Several trout appeared to have sores/contusions on different parts of their bodies. Mainly near the middle to tail areas. These sores looked like they were rotting or decaying, and I asked a few people and I was told they have never seen these sores before. Trout is an important food source in our village and I'd like to know if these fish are safe to eat and why these marks are appearing. The trout tongue photo was taken a week later. We are still seeing a lot of fish with these kinds of conditions.
Ted Meyers with the Alaska Department of Fish and Game Fish Pathology Lab:
The lesions appear to be traumatic injuries that have been invaded by opportunistic Saprolegnia fungus and assorted bacteria naturally present in the aquatic environment. These lesions may take weeks to progress as in the last photo while lesions in the first photo appear more recent. Injuries could be from predation (birds, mammals, etc) or possibly caused by spawning behavior- digging in the gravel or territorial confrontations with other fish. The photos appear to be of char (Dolly Varden or Arctic) that usually spawn between September and November. Other causes of trauma could occur in fish that have pulled free from fishing gear such as nets. The third photo of the trout tongue is a parasitic copepod of the genus Salmincola. See page 78 of the ADF&G fish disease guide book (below) for details. All the information I have heard and read elsewhere and on LEO suggest warmer temperatures in general have occurred in Alaska this past year. That is one variable that could cause traumatic lesions to more likely become infected but there could be other variables to consider that might result in a greater frequency of initial skin injury such as – is there a greater abundance of fish and/or predators or fishing pressure/gear or change in gear used?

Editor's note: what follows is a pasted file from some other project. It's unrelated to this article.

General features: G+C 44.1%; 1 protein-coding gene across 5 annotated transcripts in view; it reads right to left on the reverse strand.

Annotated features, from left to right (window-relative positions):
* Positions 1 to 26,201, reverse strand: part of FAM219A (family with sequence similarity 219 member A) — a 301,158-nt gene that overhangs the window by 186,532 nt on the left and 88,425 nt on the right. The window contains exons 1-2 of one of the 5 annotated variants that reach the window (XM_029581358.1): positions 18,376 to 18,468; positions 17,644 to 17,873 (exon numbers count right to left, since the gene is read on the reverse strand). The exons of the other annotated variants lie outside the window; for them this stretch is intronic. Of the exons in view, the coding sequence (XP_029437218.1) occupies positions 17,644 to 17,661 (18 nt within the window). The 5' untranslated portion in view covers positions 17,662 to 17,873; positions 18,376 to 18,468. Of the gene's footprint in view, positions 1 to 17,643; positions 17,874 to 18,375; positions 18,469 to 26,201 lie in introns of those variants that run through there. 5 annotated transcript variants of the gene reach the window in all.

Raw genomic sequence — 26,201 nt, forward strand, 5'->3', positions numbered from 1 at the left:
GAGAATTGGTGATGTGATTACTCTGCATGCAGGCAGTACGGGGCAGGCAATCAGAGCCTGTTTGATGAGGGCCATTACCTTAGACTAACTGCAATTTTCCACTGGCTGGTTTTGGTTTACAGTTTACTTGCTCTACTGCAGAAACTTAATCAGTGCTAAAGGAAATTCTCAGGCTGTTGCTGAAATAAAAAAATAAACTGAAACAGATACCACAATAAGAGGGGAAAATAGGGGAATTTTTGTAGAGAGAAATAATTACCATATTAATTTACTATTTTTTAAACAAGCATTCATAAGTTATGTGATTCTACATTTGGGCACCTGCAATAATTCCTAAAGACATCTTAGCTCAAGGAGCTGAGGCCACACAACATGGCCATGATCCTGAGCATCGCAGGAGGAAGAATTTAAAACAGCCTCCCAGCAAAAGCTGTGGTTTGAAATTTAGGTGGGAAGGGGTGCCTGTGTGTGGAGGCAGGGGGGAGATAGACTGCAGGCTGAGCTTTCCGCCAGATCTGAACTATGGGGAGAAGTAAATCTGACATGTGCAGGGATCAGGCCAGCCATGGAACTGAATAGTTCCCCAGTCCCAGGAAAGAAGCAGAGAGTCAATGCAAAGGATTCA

For enlarged images: see our LEO photos page. link
LEO Comment: For more information on fish illnesses see ADF&G Guidebook here: link